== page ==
It’s not uncommon for clients to come to me with questions and concerns regarding their elderly parents. Clients want to know how to address estate plans with their elderly parents, a topic that can often be uncomfortable for both parties.
In other cases, clients are worried about elderly parents who have the onset of dementia or Alzheimer’s and may or may not have an estate plan. Wanting only the best for their parents, these clients want to know what protections their parents have and if they can still take steps to create a viable estate plan.
Problematic Estate Issues with Elderly Parents
With age comes many problems that can be a set-back to a well-intentioned estate plan. Memory loss and confusion can leave elderly parents without knowledge of what assets they have or where their money or records are kept. In the case of an unexpected crisis that leaves an elderly parent disabled, forgetful, or unable to clearly give directions or have their orders followed through, the child or children face a huge burden. Without knowing what assets, records, or legal documents their elderly parents have in place, the rest of the family is left guessing, surrounded in chaos, confusion, and anxiety.
A Well-Executed Estate Plan Can Eliminate These Worries
An estate plan that is executed by an experienced estate-planning attorney follows the orders of the elderly parents. It clearly establishes what happens to the estate, eliminating any guessing, arguing, or confusion and relieving stress and hassle for the younger generation.
What Happens When an Elderly Parent Does Not Have an Estate Plan?
In the event that an elderly parent fails to execute an estate plan, the surviving offspring may have to hire a lawyer and get a court order to access parent accounts. This is a costly and time-consuming process that ties up the estate and often incurs taxes that could otherwise be avoided by having an estate plan.
How to Approach Your Parents About Creating an Estate Plan
When discussing your elderly parents’ state of affairs, it’s best to follow these guidelines:
- Schedule a time to talk to your parents and stick to it
- Choose a time when your parents are at ease and open to discussion
- Realize your parents’ objections to discussing their estate, which may include the following:
- Fear of aging
- Privacy over finances
- Fear of loss of security over finances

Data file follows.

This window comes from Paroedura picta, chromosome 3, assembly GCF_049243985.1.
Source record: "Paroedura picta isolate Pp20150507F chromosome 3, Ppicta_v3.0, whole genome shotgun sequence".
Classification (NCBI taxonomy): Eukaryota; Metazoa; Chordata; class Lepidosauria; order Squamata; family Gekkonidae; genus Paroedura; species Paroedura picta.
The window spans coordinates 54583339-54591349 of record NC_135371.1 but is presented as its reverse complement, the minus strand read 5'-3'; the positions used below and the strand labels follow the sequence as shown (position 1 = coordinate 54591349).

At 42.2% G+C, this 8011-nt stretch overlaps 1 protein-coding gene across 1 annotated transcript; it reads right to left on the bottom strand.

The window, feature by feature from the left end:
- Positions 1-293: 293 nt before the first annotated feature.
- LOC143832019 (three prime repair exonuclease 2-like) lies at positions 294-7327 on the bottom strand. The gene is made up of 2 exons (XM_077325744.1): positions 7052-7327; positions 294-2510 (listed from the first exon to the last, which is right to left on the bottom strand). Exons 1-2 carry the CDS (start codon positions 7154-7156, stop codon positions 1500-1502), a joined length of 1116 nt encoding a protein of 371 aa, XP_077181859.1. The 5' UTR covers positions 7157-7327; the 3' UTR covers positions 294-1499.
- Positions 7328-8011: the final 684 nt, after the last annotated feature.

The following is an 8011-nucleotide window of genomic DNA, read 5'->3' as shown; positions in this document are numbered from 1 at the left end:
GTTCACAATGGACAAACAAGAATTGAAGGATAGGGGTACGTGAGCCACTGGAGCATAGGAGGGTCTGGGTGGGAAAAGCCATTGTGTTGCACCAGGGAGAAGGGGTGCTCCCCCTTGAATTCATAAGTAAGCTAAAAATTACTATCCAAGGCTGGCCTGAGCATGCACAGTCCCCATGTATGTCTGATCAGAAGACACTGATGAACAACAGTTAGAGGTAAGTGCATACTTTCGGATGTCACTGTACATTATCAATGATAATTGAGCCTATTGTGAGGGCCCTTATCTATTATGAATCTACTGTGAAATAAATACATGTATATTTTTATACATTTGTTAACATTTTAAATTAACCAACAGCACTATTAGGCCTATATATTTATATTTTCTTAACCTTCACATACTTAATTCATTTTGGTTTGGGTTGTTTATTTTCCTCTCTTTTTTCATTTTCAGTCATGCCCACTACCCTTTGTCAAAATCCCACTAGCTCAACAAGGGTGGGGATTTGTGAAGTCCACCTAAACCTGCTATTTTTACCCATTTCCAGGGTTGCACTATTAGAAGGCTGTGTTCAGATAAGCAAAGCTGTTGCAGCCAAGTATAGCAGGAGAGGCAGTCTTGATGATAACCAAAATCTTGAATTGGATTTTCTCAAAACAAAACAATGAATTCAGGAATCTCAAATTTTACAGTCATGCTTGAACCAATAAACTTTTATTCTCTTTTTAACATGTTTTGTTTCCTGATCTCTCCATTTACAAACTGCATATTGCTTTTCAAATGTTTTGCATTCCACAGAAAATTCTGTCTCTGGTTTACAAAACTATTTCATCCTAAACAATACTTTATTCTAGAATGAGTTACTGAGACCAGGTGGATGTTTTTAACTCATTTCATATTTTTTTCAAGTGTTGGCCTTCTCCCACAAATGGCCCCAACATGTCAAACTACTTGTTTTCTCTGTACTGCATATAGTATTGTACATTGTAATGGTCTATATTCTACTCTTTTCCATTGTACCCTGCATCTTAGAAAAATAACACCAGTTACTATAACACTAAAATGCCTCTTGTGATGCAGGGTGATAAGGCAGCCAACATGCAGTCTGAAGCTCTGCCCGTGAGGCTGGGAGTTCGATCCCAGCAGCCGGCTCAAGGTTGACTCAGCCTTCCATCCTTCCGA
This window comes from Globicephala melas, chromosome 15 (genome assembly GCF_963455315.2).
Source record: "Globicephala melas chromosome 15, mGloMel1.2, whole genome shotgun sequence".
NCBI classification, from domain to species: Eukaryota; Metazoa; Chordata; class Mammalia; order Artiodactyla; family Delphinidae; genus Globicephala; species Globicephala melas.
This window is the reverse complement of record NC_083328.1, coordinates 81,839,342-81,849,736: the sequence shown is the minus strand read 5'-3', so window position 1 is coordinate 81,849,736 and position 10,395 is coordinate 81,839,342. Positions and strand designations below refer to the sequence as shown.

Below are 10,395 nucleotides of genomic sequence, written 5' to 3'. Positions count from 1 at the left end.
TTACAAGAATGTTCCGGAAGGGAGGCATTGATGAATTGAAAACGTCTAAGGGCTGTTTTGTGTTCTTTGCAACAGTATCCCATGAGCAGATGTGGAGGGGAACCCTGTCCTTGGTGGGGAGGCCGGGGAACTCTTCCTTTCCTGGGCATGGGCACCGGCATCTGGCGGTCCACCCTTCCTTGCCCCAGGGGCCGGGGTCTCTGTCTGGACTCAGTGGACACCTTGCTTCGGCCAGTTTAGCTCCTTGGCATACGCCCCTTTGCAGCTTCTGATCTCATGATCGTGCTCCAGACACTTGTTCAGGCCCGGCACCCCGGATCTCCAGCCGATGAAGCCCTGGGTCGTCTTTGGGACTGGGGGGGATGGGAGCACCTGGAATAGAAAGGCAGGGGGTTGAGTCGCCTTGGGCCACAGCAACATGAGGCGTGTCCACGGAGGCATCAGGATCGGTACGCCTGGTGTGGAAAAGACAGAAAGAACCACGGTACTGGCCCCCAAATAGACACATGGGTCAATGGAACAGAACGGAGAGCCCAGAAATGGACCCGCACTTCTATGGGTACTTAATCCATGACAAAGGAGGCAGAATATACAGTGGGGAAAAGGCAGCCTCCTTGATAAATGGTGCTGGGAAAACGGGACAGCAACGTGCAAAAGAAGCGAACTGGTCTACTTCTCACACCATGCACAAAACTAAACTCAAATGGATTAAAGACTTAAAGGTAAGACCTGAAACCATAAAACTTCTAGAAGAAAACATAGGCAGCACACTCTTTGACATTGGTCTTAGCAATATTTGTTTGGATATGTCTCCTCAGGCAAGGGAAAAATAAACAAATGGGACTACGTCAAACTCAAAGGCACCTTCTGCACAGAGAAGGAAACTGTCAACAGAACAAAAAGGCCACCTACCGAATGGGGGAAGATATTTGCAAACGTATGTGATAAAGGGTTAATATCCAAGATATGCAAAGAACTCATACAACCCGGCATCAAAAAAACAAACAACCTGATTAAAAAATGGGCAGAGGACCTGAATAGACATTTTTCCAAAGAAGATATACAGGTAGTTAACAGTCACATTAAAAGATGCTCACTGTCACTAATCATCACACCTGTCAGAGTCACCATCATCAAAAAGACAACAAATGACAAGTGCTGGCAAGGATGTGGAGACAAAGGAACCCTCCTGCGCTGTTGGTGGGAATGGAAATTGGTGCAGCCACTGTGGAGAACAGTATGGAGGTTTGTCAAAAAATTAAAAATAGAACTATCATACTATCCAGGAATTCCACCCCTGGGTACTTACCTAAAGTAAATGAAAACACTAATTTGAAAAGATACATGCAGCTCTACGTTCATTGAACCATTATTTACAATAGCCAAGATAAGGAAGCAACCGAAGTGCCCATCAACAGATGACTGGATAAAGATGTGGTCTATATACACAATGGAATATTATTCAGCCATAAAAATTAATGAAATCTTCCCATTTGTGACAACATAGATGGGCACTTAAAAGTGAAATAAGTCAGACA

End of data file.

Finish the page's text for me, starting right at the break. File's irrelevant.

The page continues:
- Loss of financial independence
- Reassure parents that you are not trying to take control over their finances or lives
- Reinforce to your parents that you respect their choices and want to fulfil their wishes by helping them create an estate plan
- Understand their reluctance to want to plan for the future and explain that in an emergency, not being prepared with an estate plan can be detrimental
- Offer to go with them to see an estate planning attorney
Questions to Ask Your Elderly Parents About the Future of Their Estate
- Have they done estate planning?
- Who is their attorney? Get contact name and number.
- What legal documents do they have in their possession and where are they located?
- Where are their passwords and account numbers? Please let them know you will only use them in the event of an emergency and they will still maintain their privacy over this information.
- Is there a will, trust, or durable power of attorney for finances and healthcare directive?
- May you speak with their attorney?
Be Prepared with an Experienced Estate Planning Attorney
Mendes Weed, LLP has been helping clients and their elderly parents create, modify, and execute estate plans that are legally binding. This process eliminates hassle, confusion, and expenses in the event of a loss and makes sure the loved one’s wishes are fulfilled.
If you or a loved one in the SF Bay Area want more information about estate planning, please give Mendes Weed, LLP a call at 925-390-3222. We are here to help. Our office is located in Walnut Creek and we serve clients in Walnut Creek, Alamo, Danville, Blackhawk, Pleasanton, Livermore, Solano Counties, Alameda, San Mateo, Santa Clara, and Sacramento.
Disclaimer: The tips and materials provided on this page are for informational purposes only, offered as public service. No information on this website should be considered legal advice or used as a substitute for legal advice. For legal advice, you should contact an attorney directly.